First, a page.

In Berkeley over the years I have had the good fortune to have many talented Ph.D. students. My style of Ph.D. supervision is bit of laissez faire kind; I do not enjoy breathing down the neck of students urging them to perform, I let them be, and when they have something to show me I read it carefully and give them comments. This leads to some sorting out, I think I attracted more students who prefer this style—of course, in my areas of specialization, like economic development, political economy or international trade.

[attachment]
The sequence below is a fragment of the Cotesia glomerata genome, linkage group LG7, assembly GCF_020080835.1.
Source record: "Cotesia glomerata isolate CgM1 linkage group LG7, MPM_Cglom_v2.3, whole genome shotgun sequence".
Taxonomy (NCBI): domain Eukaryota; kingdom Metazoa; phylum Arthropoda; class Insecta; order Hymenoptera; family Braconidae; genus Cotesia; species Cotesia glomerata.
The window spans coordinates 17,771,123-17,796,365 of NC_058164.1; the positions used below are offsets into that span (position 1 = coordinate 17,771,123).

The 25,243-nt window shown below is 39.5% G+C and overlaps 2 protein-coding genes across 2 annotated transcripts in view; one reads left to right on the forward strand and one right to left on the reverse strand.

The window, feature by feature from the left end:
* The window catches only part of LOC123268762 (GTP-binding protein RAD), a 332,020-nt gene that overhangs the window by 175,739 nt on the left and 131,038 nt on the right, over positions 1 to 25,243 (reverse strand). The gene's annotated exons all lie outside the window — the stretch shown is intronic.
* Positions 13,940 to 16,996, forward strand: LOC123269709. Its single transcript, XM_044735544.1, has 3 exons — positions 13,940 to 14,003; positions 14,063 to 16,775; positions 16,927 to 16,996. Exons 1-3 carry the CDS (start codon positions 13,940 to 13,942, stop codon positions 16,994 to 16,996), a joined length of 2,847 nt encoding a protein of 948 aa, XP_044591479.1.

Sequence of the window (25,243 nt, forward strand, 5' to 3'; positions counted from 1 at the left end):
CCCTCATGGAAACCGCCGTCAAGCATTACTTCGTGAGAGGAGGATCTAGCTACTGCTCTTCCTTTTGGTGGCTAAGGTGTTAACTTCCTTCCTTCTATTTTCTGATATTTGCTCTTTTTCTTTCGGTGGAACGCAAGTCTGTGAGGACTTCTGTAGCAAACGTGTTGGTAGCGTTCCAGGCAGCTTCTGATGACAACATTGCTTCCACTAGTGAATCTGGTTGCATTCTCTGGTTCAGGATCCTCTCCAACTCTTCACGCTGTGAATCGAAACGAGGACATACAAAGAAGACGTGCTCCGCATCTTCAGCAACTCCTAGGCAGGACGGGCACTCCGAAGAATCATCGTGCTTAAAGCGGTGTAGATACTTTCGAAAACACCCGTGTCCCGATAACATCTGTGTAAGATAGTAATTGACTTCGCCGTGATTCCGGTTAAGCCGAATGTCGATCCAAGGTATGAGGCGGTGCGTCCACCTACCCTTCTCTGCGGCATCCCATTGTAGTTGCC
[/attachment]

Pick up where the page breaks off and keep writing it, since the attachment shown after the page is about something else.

My academically successful students from Berkeley whose doctoral dissertation committees I chaired include Eric Verhoogen and Suresh Naidu (both now Professors at Columbia University), Ken Kletzer (at University of California, Santa Cruz), Bruce Wydick (at University of San Francisco), Eric Fisher (at Cal Polytechnic), Jeff Dayton-Johnson (now Dean at Middlebury Institute of International Studies), Leonard Cheng (now President of Lingnan University in Hong Kong), Lemin Wu (at Peking University), Michael Kevane (at Santa Clara University), and Maurice Kugler (at George Mason University). Of these, I have published joint papers with Kletzer and Dayton-Johnson. A larger number of my Ph.D. students have been at international organizations like the World Bank (for example, John Giles, Margaret Miller, and Yongmei Zhou, who has now left the Bank and is at Peking University). One of my Ph.D. students, Marcelo Tokman, was for a time the Energy Minister in Chile.